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The Tony® Award-winning 1957 Broadway musical West Side Story, originally conceived, directed, and choreographed by Jerome Robbins (1918-99), will always be special to New York director Jerome Vivona, who recently journeyed to Raleigh, North Carolina to stage the current North Carolina Theatre production of this timeless tragic love story loosely based on Romeo and Juliet (1594-95) by Elizabethan playwright William Shakespeare.
Several years ago, while working on a European tour of West Side Story, under the supervision of Jerome Robbins and Alan Johnson, Vivona met his wife, Michelle O'Steen. They will always have Paris... and the other exotic tour stops that provided picture-postcard backdrops for their courtship.
In the European tour of West Side Story, Vivona played three fiery Jets (Baby John, A-Rab, and Action); and O'Steen portrayed Minnie, one of the Jets' fanatical female followers. "We danced together in the dance in the gym," Vivona recalls.
"Doing West Side Story [with celebrated American choreographer and director of ballet and musical theater Jerome Robbins] has always been the biggest highlight [of my career]," claims Vivona, who choreographed the Broadway.com commercial broadcast on CBS during the 2002 Tony Awards® Show. He also performed on The Kennedy Center Honors television show and in the film Everyone Says I Love You, starring Julia Roberts and Goldie Hawn.
On Broadway and on tour, Vivona performed in Guys and Dolls; Kiss Me, Kate; How to Succeed in Business Without Really Trying; and Seussical. He also choreographed Off-Broadway productions of Tallulah's Party, In Celebration of Life 6, and a major segment of Wall to Wall Loessor.
Vivona says, "West Side Story is the biggest show to perform. You're singing, dancing, acting; and all of it is at such a high level.... The choreography [makes great demands] on the performers' technique.... Very few shows demand that level of creativity and technique and artistry from the performers."
Vivona, who also worked with Jerome Robbins on Jerome Robbins' Broadway (1989), says NCT guest choreographer Stephen Nachamie "is recreating the original Jerome Robbins choreography for West Side Story. I am working with Steve," Vivona says, "trying to recreate all of Jerry's intentions as well as the original steps, to make the show a living theatrical experience."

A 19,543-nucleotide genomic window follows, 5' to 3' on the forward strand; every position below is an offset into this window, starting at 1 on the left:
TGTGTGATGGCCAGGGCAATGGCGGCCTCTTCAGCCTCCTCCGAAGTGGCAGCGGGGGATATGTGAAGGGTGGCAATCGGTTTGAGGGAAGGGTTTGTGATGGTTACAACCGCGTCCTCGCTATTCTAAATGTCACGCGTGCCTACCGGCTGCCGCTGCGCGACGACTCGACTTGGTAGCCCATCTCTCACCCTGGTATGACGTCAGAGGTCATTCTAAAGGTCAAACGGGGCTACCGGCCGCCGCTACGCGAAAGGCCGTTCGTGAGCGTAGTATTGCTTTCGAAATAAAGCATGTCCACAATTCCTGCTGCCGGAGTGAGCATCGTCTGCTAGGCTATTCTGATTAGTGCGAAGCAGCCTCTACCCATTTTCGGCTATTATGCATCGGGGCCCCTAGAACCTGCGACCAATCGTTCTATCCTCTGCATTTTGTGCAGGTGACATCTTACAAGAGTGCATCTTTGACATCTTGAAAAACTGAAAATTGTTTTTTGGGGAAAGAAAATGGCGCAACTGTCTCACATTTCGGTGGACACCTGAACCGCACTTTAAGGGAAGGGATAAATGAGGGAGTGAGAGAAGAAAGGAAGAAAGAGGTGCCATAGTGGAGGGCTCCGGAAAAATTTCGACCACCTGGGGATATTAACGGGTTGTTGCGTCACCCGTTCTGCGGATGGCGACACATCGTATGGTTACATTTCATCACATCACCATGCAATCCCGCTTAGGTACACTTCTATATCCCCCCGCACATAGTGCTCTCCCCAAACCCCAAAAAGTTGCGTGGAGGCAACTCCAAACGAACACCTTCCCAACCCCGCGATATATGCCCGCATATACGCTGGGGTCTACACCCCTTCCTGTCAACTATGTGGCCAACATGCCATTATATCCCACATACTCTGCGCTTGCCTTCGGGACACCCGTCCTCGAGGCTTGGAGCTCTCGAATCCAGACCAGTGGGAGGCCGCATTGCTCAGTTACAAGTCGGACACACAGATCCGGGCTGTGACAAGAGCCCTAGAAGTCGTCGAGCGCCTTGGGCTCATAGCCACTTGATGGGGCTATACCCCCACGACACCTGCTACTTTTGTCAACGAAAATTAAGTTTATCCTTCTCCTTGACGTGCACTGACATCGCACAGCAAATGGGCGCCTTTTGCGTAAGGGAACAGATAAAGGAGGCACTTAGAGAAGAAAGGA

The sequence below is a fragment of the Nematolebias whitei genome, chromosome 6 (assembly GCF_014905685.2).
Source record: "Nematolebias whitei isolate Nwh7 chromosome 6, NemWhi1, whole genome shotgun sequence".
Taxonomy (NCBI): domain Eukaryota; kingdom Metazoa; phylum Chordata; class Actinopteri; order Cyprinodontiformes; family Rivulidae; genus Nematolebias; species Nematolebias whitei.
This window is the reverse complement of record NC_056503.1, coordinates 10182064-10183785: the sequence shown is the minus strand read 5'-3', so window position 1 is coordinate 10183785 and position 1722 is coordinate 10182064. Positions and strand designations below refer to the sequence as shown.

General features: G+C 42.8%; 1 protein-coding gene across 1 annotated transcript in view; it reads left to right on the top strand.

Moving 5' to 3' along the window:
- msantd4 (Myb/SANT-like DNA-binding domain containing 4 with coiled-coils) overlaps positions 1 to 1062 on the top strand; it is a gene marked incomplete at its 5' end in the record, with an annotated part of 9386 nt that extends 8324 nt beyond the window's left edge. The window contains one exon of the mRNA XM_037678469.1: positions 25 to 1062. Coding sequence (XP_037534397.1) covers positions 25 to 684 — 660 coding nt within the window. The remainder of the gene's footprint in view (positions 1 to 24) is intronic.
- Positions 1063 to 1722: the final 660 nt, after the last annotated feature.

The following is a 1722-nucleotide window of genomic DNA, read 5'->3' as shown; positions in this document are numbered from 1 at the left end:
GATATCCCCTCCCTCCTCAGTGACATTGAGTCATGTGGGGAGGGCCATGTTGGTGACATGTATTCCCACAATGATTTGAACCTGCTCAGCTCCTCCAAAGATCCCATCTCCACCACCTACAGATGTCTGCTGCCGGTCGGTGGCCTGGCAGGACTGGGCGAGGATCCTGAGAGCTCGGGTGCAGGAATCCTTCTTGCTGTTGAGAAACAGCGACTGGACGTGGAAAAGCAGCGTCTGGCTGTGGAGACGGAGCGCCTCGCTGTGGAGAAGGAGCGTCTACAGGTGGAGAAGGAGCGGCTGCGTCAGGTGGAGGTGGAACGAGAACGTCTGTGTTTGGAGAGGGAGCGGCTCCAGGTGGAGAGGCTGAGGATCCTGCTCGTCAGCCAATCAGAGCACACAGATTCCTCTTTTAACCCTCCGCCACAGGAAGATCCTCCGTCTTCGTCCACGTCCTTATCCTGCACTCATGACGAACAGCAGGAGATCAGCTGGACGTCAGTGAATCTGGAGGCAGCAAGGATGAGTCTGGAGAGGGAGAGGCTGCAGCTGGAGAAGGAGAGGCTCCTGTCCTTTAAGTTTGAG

Set in teenage gang-ridden west side tenements of New York City in the late 1950s, West Side Story opened on Broadway on September 26, 1957 and ran for 732 performances. This landmark musical, which featured Top 40 hit songs by composer Leonard Bernstein and lyricist Stephen Sondheim and a superlative script by Arthur Laurents based on an idea by Jerome Robbins, earned two Tony® Awards — for Best Choreography (Jerome Robbins) and Best Scenic Design (Oliver Smith). The show's musical highlights include "Maria," "Tonight," "I Feel Pretty," and "Somewhere."
The 1961 film version of West Side Story, co-directed by Robert Wise and Jerome Robbins and choreographed by Robbins, won the Best Picture and Best Director Oscars and eight other Academy Awards®.
"I love the purity of the story," says Jerome Vivona, "what it represents. A great deal of passion and energy were required to make the story work. It's very exciting to be a part of.
"The music is extraordinary. The story is really timeless, and it can truly have an impact on the audience, as they ask questions about how they deal with people and relationships and how racism can really destroy out culture.
"I feel a real responsibility," Vivona says, "both to the creators of the piece and our cast to do the best job possible, to help the cast fully realize their characters and the intangibles [about the script]. It's just a lot of fun to be a part of."
He explains, "First of all, there are so many wonderful moments that create real emotion. It's a full ride. You have highs and lows, love, emotion. It's just a fully rewarding experience; there's no dead space in this show. Every character is important; and their relationships are dependent on one another. I think it's one of the most rewarding shows to direct, definitely rewarding as a director."
The current production of West Side Story, the first show of the North Carolina Theatre's 20th season of bringing full-scale Broadway musicals to North Carolina's Research Triangle, stars NCT veterans Dana Lynn Caruso as Maria, Eric Sciotto as Bernardo, and Troy Magino as Riff. Newcomers Michael Hunsaker and Rebecca Brancato co-star as Tony and Anita.
Riff is the handsome and charismatic leader of the Jets, a gang made up of local juvenile delinquents of diverse ethnic origins; and Tony is Riff's sensitive former right-hand man. (Tony has dropped out of the gang, but Riff refuses to accept his departure.) Bernardo is the suave and cocksure leader of the Sharks, a gang comprised of recent immigrants from Puerto Rico; Maria is Bernardo's much-beloved and totally innocent baby sister; and Anita is his hot-blooded girlfriend.